Michigan will play its third game in 72 hours on Saturday afternoon when it faces Minnesota in the Big Ten Tournament semifinals (1:00 p.m., CBS).
The Wolverines and Golden Gophers are two of the hottest teams in the league. Minnesota has rattled off 9 wins in its last 10 tries and Michigan isn’t far behind at 8 out of 10. One of those two Michigan losses was in overtime at The Barn in a game where they committed more fouls and gave up more free throws than any game under Beilein.
It felt like one that the Wolverines let get away at the time and now they’ll have one more chance to redeem themselves. Here’s what to watch for in Saturday’s rematch.
Contradicting strengths and weaknesses
The strength of Minnesota’s team is its defense, which is third-best in the Big Ten and allows just a shade under a point per possession in league play. The Gophers have the league’s best eFG% defense at 46.5% and allow just 45.4% 2-point shooting and 32.6% 3-point shooting while leading the conference in block percentage. Michigan has the best offense and the best eFG% offense in the conference, so something has to give on end of the floor.
Minnesota’s offense isn’t quite as impressive. The Gophers score just 1.03 points per possession and are 10th in eFG% at 47.7% with ugly shooting splits: 46.2% on twos (11th) and 34.3% on threes (9th). Michigan’s defense hasn’t been good this year at 1.07 points per possession allowed, but over the last 10 games, Michigan has allowed only 637 points in 656 possessions: .97 points per trip. For reference, Wisconsin has the league’s best defense at .971 points per trip.
So the biggest question appears to be which team’s strength wins out. Can Michigan run its offense and score effectively against Minnesota’s defense? If so, the Golden Gophers could struggle to keep pace.
Akeem Springs out
Minnesota guard Akeem Springs injured himself against Michigan State and Richard Pitino reported that the fear is that it is a ruptured Achilles tendon. Springs starts at the off guard spot and leads the team in made threes. The Gophers really only have one other perimeter option and that’s 6-foot-5 sophomore Dupree McBrayer, who backs up both guard spots.
More minutes for McBrayer isn’t necessarily be a negative for Pitino and the Queens native is slashing guard who has been playing well down the stretch. He scored 15 points against Michigan in the first meeting and while he’s not a volume shooter, he can hit the occasional jumper (15-of-38 from three). The loss of Minnesota’s most-reliable three-point shooter could also allow Michigan to take some shortcuts defensively in doubling down in the post.
The bigger issue is the lack of depth behind McBrayer which leaves the option of going big and sliding down front line players. That would mean moving 6-foot-8 freshman Amir Coffey to the two and Jordan Murphy to the three with more posts in the frontcourt. That could give Michigan difficult match-ups defensively, but I’m also not sure how well a bigger Minnesota lineup would perform defensively against Michigan’s perimeter attack.
Free throws & fouls
Minnesota attempted 41 free throws in the first meeting to just 57 shot attempts. That was the highest free throw rate (71.9%) that Michigan, which committed 27 personal fouls in that game, has allowed up under John Beilein.
If that situation repeats itself on Saturday, the Wolverines will lose their second game to the Gophers. You can’t let Minnesota beat you at the free throw line, you have to force them to hit shots from the field. On the flip side, Michigan made just 9 of its 18 free throw attempts which is a harrowing stat after an overtime defeat. Michigan will be hoping for a clean, up-and-down game with few whistles while the Gophers will be trying to attack in the post and off the bounce and draw as many early whistles as possible.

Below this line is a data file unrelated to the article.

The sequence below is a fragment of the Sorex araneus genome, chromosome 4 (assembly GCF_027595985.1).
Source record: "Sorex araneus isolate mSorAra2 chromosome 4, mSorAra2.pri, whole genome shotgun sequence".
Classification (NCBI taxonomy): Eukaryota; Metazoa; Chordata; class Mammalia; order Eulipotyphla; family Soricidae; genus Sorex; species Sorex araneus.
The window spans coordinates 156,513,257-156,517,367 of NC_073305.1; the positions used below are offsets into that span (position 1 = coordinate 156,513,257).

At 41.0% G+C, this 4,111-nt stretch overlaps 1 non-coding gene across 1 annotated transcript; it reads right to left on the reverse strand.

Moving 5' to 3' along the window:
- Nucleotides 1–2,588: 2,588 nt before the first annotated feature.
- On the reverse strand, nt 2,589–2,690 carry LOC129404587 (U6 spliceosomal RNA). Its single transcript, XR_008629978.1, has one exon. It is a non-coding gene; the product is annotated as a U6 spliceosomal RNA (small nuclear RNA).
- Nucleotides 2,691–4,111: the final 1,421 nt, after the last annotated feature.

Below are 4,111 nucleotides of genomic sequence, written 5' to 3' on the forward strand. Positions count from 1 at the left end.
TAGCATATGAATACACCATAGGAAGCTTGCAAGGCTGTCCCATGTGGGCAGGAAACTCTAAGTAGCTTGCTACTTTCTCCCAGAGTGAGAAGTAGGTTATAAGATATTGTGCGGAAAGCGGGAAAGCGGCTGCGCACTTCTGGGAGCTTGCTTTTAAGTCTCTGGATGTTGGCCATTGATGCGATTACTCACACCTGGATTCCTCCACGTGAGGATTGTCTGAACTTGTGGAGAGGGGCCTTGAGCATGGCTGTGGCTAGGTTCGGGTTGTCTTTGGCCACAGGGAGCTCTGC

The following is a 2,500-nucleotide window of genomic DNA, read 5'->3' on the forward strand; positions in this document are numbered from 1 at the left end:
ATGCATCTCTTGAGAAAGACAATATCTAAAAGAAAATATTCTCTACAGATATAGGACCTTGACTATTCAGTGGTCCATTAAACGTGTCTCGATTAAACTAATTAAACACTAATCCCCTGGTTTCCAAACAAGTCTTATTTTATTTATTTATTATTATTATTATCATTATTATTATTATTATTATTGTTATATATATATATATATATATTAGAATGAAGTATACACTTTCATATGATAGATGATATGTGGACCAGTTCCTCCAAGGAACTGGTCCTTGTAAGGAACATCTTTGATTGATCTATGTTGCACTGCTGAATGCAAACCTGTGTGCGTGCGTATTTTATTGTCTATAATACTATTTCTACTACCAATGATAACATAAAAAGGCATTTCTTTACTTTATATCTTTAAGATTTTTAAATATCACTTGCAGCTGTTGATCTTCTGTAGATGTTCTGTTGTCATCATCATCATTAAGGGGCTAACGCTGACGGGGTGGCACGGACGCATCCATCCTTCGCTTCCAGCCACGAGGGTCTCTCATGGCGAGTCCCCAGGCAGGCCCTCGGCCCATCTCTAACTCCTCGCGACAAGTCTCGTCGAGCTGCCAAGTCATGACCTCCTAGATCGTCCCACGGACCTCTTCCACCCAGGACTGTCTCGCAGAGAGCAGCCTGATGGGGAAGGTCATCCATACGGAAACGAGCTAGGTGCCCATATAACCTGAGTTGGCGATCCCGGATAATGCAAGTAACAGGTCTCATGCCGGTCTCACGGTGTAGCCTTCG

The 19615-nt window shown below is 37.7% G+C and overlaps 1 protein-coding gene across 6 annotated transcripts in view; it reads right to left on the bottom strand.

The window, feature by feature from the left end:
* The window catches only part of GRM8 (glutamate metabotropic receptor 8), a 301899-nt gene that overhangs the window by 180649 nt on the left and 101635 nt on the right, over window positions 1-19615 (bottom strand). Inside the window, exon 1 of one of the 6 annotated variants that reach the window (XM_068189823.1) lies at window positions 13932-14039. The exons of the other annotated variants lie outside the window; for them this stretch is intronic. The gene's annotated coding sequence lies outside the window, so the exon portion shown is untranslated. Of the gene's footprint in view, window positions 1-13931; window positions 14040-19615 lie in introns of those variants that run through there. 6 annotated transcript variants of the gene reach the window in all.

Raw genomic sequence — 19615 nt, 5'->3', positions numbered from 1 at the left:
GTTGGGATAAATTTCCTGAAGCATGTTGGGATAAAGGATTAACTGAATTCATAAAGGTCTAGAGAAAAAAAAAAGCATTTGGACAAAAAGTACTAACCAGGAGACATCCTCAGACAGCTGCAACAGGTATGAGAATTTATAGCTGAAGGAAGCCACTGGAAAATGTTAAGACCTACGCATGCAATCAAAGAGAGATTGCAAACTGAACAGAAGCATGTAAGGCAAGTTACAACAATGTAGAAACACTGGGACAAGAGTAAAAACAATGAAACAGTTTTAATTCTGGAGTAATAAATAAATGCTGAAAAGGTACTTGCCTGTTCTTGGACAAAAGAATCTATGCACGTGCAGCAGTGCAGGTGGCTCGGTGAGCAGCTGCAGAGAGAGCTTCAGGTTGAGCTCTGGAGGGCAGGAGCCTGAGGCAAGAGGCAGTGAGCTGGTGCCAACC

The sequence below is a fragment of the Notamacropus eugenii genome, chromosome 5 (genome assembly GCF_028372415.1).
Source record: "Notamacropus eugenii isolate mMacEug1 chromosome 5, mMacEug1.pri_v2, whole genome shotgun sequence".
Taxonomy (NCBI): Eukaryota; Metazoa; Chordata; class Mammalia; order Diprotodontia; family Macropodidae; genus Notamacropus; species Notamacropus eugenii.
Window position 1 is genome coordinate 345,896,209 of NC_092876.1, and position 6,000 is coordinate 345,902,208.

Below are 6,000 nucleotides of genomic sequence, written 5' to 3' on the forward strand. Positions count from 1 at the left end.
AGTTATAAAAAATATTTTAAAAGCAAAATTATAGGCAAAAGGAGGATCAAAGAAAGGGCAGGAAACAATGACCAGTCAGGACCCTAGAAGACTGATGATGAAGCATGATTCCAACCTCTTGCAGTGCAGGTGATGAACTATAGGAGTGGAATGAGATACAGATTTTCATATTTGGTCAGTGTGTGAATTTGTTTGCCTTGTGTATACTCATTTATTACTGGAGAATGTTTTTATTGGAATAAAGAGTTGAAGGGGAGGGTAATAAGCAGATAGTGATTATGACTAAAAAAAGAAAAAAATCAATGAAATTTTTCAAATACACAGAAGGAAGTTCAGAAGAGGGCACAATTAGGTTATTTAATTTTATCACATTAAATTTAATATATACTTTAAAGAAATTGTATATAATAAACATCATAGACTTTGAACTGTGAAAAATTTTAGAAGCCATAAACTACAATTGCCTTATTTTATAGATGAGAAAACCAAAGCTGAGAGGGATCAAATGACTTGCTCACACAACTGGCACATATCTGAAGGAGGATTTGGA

Containing 6-foot-6, 240 pound sophomore Jordan Murphy down low without fouling is the first chore. Murphy leads the Big Ten in free throw and pposted a 16 point, 15 rebound double-double in the first meeting.
Scoring over shot blockers
Minnesota’s Reggie Lynch is the best shot blocker in the country. His 15.1% block rate leads college basketball and he’s blocked 27 shots in the last 4 games. Michigan has only blocked 92 all season and has just one player with more shots this season than Lynch has in the last four games.
Playing against great shot blockers is oftentimes more of a mental challenge than physical struggle. The shots that Lynch alters without actually blocking are almost more costly than the ones that he does block.
Michigan was unfazed in the first meeting and shot 62% (21-of-34) inside the arc in February. But it also had a trump card as Lynch played just 13 minutes while he battled foul trouble. Pitino said after that game that he wasn’t confident in Lynch’s ability to guard Michigan’s big man action on the perimeter, but that will be a match-up that Michigan needs to try to take advantage of once again.
Point guard battle
Nate Mason vs. Derrick Walton should be a high-level battle. Mason was named to the All-Big Ten First Team despite many feeling that Walton was probably more deserving.
Both guys had off nights in the first meeting: Walton was 6-of-15 for 16 points with 3 turnovers and Mason had 13 points on 3-of-13 shooting. But they are both very important to their respective teams and capable of taking a game over.
Both are high volume ball screen guards, but Walton has been far more efficient. Walton is shooting 48% on 2-pointers and 43% on 3-pointers in Big Ten games, Mason checks in at just 39% on 2-pointers and 34% on 3-pointers.
Will Walton take his snub to heart? Perhaps, but he also looked to be one of the most noticeably gassed Wolverines on Friday afternoon.
KenPom likes Michigan on a neutral floor, projecting a 69-66 win and giving the Wolverines a 61% chance at making the Big Ten Tournament final.